|Appears in Collections:||Economics eTheses|
|Title:||Measurement of income inequality in Mexico: methodology, assessment and empirical relationship with poverty and human development.|
Bell, David N. F.
Justice and Philosophy
Measures of Inequality
Poverty Measurement and Inequality
Operational Procedures in Surveys
Functionings and Capabilities.
|Publisher:||University of Stirling|
Scottish Graduate Programme in Economics.
|Abstract:||The intended contribution of this work is to systematically discuss a selection of methodological topics and some of the empirical and technical issues that have been driving the measurement of inequality in Mexico so far. This discussion has two strands: firstly, the general case, and second, the particular case of Mexico. The general case include some philosophical concerns, along with a review of the traditional inequality measurement, the most common operational decisions in empirical calculations, and the recent methodological contribution of development literature that is mostly centered around the capability approach of Sen (1985b). The philosophical part contrasted with other approaches and rejected the Marxist view of economic inequality, which is mostly viewed as an outcome of exploitation. The distributional judgments are compared with more ancient schools of thought in regards to justice. Another methodological issue is such that social inequality, approximated by income inequality, might be considered as an additional functioning that measures the degree of social cohesion in the country, this finding is an implication that comes from the definition of functionings within the capability approach; then, social inequality is a functioning that is different in nature from other measures of destitution, and it is also different from the destitution that is captured by absolute poverty measurement. Our general case includes a review of the most popular ways to measure inequality, such as normative and pragmatic inequality measures that are mentioned with their properties, with their rankings of the distributions provided by the use of stochastic dominance and quantile comparisons, and the construction of statistical models and some graphic representations of income economic inequality; the approach of inequality concerns included in the measurement of relative poverty is rejected for the sake of clarity. Then this general view would guide us to a better understanding of the Mexican literature for the consideration of income distribution. The measurement of destitution provided by governmental offices is necessary to discuss, because there might be some lack of coherence between the design of the measurement and the complex legal system in Mexico. We also consider a set of regulatory concerns that might not be unique to the Mexican law, but may be generalized for developing countries as a whole. Some of the methodological discussions that show how the Mexican research has been influenced by the international literature about human destitution will be good to clarify, looking at the value judgments that have been automatically accepted by the researchers. A sensitivity analysis was performed to the empirical calculation of inequality in Mexico, so the measurement showed to be different in regards to a variety of operational concerns: the recipient unit, the different data from income and consumption-expenditure surveys, various non-responses and underreported biases, the inclusion of a regional price index, among other things. In this work was also covered the reasons why it might be the case that destitution and poverty assessment was studied more deeply than inequality itself, so the possible ambiguity of inequality with poverty measurement is challenged in this work with a variety of theoretical remarks and empirical arguments. The final topic for the particular case of Mexico is to shed light in regards to the context of the capability approach and the use of equivalence scales, because these methodological approaches consider respectively directly and indirectly the assessment of distributional judgments. This discussion is followed by an empirical assessment of inequality measures that is related with a set of functionings and services, where a direct relationship of measures of inequality with other measures of destitution is made clear.|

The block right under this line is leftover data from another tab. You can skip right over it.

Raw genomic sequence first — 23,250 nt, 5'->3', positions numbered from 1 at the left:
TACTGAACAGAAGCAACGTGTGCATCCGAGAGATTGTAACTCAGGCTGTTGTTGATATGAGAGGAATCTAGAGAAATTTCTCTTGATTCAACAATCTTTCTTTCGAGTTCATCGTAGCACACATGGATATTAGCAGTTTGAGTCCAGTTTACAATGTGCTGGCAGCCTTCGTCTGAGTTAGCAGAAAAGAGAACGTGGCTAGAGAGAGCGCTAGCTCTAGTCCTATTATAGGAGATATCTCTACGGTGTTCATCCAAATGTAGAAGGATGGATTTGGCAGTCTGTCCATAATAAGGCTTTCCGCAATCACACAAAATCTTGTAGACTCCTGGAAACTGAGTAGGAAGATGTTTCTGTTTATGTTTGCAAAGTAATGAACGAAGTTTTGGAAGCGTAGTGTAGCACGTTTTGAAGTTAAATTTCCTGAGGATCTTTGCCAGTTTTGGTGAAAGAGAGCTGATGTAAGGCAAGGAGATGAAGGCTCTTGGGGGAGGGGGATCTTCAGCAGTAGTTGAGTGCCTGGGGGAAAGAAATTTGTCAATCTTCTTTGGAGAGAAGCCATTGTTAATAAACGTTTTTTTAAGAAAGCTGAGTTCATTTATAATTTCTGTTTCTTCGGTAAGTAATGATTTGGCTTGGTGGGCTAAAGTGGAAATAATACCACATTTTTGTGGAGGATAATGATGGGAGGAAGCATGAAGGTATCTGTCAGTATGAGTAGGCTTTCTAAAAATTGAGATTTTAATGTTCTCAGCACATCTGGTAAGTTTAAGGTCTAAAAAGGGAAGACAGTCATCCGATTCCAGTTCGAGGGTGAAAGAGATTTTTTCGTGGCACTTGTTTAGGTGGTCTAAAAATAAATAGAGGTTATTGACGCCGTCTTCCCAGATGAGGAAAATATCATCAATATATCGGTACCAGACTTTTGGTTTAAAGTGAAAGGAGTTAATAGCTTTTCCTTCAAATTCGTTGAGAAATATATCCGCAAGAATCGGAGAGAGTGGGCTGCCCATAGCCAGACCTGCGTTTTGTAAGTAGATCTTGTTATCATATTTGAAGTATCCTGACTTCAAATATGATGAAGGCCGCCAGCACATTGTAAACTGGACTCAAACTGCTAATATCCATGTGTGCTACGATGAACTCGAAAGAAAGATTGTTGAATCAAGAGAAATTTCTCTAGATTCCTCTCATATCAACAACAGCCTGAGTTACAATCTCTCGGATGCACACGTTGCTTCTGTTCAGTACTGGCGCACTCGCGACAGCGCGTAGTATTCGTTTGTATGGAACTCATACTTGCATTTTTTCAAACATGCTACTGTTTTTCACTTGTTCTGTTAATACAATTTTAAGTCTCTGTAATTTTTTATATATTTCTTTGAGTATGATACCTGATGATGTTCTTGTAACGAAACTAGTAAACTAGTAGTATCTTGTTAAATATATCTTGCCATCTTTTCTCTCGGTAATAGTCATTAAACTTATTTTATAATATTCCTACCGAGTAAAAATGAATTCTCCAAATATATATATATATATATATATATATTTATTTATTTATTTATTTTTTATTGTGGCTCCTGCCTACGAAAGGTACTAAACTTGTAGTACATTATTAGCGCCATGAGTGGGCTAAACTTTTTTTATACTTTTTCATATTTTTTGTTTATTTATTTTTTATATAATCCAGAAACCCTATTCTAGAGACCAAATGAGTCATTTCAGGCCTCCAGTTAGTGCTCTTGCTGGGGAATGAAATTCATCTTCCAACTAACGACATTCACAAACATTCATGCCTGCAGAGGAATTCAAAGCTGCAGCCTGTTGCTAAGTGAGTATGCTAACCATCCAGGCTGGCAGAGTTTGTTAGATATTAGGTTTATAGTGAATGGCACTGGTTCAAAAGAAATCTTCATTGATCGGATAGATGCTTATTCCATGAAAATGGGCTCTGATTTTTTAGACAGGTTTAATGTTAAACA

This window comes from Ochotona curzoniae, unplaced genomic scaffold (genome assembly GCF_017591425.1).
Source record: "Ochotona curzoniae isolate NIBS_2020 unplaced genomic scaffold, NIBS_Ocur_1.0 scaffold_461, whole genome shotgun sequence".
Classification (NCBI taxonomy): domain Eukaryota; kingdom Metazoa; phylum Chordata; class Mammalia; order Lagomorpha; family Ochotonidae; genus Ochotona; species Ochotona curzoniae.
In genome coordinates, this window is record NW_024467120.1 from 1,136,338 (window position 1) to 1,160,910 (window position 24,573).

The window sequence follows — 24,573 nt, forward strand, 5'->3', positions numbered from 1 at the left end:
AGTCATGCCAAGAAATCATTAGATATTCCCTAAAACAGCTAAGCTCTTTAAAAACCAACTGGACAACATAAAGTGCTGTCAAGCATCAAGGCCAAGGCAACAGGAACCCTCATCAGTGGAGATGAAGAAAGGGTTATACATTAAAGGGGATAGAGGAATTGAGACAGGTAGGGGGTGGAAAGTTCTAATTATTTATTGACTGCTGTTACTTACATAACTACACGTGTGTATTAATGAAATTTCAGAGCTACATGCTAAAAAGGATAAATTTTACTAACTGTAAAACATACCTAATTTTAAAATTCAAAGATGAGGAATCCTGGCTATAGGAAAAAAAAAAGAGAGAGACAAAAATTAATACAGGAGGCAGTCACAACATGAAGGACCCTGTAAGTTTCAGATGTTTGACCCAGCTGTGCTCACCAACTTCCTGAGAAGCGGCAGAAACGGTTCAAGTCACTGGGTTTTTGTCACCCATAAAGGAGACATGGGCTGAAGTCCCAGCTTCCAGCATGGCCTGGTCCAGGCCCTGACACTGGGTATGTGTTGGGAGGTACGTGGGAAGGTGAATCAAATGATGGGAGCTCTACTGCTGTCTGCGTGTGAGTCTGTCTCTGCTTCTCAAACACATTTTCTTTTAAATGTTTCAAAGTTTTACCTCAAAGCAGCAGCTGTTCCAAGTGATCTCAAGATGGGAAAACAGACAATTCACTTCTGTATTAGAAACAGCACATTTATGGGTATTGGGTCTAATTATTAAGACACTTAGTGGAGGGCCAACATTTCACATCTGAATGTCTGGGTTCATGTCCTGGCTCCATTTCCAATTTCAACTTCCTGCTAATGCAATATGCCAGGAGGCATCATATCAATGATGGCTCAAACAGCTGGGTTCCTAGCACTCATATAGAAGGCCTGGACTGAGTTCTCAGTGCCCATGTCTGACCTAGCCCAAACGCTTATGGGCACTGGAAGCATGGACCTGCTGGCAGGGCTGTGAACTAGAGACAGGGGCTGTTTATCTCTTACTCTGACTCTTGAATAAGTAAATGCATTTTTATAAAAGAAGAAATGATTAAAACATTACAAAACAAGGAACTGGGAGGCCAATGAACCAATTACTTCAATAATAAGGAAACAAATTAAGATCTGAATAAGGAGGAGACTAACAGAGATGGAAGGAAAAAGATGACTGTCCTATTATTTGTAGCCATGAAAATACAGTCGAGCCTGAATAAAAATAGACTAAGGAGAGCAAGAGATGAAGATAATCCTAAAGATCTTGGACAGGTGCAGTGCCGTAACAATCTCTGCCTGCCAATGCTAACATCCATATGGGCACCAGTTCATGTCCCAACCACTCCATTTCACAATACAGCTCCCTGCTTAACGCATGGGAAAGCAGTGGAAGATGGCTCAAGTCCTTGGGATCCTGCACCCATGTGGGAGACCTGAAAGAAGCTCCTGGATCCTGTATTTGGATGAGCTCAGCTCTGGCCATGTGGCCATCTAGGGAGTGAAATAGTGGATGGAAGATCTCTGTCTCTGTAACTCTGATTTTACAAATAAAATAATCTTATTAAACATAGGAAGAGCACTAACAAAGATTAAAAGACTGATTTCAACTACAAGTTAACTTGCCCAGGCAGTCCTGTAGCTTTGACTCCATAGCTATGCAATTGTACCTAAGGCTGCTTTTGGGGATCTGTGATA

|Type:||Thesis or Dissertation|
|Affiliation:||Stirling Management School|
|dissertation2008finaledit2.pdf||9.14 MB||Adobe PDF||View/Open|
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